Back on January 31, 2011, I wrote about a group of foreclosure lawyers who filed a complaint against three Franklin County Common Pleas Judges (John Bender, Kimberly Cocroft, and Guy Reece) over an Order they signed requiring foreclosure lawyers to sign a certification on behalf of their clients – the foreclosing bank.
In a nutshell, the certification requires the foreclosing lawyer to verify certain facts, including that the foreclosing bank is the proper party and that it holds the original note and mortgage before it can obtain a judgment to take away a home.
The Franklin County Prosecutor’s Office (the lawyer for all County employees in their official capacity) filed a Motion to dismiss the Complaint and the Ohio Supreme Court granted that motion yesterday without any findings of fact or conclusions of law. The Court’s decision was unanimous among the seven Ohio Supreme Court Justices:
Chief Justice Maureen O’Connor, and Justices Paul Pfeifer, Evelyn Lundberg Stratton, Terrence O’Donnell, Judith Ann Lanzinger, Robert Cupp, and Yvette McGee Brown.
State attorneys general across the nation, including then-Ohio Attorney General Richard Cordray, announced in October that they were investigating fraudulent foreclosure filings. Some law firms and major lenders were using so-called “robo-signers” to complete affidavits on foreclosures without reading the documents or verifying ownership of the mortgage notes.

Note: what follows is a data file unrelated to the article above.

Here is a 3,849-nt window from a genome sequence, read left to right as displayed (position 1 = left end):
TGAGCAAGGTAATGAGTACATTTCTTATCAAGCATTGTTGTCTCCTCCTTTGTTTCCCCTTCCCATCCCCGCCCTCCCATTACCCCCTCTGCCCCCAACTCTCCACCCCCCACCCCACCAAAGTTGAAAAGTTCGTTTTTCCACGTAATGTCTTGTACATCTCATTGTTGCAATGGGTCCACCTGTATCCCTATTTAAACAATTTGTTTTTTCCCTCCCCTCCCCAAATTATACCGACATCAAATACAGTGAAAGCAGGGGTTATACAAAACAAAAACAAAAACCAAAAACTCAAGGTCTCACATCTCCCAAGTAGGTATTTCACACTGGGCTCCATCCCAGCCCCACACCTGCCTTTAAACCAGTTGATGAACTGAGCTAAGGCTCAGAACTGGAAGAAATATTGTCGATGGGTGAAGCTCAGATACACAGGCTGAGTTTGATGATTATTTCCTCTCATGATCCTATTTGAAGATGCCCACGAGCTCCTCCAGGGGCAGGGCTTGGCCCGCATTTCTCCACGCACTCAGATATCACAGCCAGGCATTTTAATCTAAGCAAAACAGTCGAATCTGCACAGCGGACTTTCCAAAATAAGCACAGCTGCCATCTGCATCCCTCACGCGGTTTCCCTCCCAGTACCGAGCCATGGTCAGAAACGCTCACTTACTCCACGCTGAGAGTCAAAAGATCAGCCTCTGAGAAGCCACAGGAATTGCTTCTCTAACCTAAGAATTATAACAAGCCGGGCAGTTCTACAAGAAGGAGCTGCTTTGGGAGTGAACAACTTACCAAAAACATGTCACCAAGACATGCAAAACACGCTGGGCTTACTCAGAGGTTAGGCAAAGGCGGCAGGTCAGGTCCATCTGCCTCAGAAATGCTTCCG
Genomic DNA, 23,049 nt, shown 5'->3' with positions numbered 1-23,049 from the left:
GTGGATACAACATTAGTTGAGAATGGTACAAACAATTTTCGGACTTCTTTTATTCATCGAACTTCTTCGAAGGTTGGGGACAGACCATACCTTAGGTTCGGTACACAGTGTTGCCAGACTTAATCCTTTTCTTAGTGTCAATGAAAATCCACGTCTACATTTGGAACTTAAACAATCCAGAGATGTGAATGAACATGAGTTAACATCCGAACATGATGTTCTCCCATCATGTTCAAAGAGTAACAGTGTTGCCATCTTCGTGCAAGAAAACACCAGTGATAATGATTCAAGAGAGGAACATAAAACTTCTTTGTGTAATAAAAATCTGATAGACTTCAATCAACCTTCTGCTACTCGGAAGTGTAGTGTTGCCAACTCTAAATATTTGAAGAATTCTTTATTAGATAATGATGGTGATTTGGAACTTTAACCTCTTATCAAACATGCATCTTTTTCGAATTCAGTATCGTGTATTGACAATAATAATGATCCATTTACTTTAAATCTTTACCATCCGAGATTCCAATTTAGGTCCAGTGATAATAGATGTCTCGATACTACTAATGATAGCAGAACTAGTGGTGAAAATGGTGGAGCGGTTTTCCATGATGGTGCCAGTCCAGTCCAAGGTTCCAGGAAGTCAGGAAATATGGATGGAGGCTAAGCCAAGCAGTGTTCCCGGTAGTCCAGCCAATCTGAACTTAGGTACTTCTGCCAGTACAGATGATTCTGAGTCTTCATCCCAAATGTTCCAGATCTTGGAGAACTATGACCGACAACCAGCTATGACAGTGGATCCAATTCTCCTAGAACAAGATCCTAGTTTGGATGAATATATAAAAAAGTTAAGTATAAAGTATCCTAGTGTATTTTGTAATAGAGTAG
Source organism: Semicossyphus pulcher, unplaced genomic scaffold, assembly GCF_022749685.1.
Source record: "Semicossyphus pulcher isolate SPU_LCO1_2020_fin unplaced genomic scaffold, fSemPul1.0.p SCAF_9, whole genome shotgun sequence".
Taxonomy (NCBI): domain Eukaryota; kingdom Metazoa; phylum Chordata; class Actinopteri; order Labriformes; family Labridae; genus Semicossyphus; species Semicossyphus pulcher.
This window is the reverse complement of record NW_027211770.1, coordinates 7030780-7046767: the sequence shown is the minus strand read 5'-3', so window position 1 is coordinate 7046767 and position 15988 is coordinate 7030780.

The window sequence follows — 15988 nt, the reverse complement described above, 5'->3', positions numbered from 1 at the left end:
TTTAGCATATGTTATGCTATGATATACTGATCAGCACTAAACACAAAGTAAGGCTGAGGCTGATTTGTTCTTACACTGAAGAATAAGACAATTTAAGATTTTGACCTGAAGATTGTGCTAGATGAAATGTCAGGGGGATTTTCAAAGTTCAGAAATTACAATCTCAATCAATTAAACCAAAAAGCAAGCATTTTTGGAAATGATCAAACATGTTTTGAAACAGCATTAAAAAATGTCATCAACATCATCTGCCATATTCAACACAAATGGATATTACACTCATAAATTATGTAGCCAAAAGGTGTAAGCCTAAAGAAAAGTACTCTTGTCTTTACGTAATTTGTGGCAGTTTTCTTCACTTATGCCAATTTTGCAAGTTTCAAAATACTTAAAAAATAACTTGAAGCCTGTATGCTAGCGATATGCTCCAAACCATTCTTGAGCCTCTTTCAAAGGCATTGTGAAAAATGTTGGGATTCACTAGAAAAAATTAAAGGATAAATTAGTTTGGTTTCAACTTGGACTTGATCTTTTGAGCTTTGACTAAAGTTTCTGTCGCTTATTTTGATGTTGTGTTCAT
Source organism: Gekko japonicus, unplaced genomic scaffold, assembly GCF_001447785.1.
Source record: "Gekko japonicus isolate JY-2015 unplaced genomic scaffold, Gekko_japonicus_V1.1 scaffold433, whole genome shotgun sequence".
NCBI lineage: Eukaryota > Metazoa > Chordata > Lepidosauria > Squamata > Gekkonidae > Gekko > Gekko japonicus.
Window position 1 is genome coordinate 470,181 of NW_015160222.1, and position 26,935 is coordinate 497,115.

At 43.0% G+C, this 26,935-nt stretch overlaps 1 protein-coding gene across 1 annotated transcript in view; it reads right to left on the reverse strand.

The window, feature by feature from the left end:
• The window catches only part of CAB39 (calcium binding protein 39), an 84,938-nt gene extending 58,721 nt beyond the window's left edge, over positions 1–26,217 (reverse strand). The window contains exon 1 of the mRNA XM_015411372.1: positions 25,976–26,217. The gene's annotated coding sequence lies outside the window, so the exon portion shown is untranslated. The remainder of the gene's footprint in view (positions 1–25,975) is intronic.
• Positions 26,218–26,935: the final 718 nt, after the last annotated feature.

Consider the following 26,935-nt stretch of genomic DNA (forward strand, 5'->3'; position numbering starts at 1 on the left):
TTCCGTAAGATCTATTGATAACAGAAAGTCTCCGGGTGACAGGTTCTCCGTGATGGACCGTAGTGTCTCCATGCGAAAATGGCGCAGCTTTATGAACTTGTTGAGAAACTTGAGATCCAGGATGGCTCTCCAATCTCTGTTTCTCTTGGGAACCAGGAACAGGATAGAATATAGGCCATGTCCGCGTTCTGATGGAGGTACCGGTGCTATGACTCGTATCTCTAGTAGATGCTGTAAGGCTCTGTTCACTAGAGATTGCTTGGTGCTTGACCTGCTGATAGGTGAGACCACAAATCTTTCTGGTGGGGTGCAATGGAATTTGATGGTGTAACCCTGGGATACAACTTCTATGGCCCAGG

In late November, the three Franklin County judges began telling all lawyers who file residential foreclosure cases in their courtrooms that they must “personally certify the authenticity and accuracy of all documents” in support of the filings. If a lawyer doesn’t, the judge will not grant a motion for default or summary judgment, but will instead schedule the case for trial.
Setting a foreclosure for trial can delay the case for a year or more. However, in its motion to dismiss the lawyers’ complaint, the prosecutor’s office argued that a trial date provides a “remedy” for those who object to verifying their clients’ documents.
“The fact that the trial will delay matters does not change the fact that it is an adequate remedy,” wrote Assistant Prosecutor Patrick Piccininni. “Any issues of authentication of documents and proof can be settled at that stage.”
Personally, I think the Judges are fully within their discretion to order foreclosure attorneys to verify their cases. Most foreclosures are pushed through the courts unopposed and as fast as possible. Mistakes are made and big banks take advantage of the volume of cases and overload on the judges to skirt the rules to their benefit. Thanks Judges, for watching out for the homeowners in these economic times.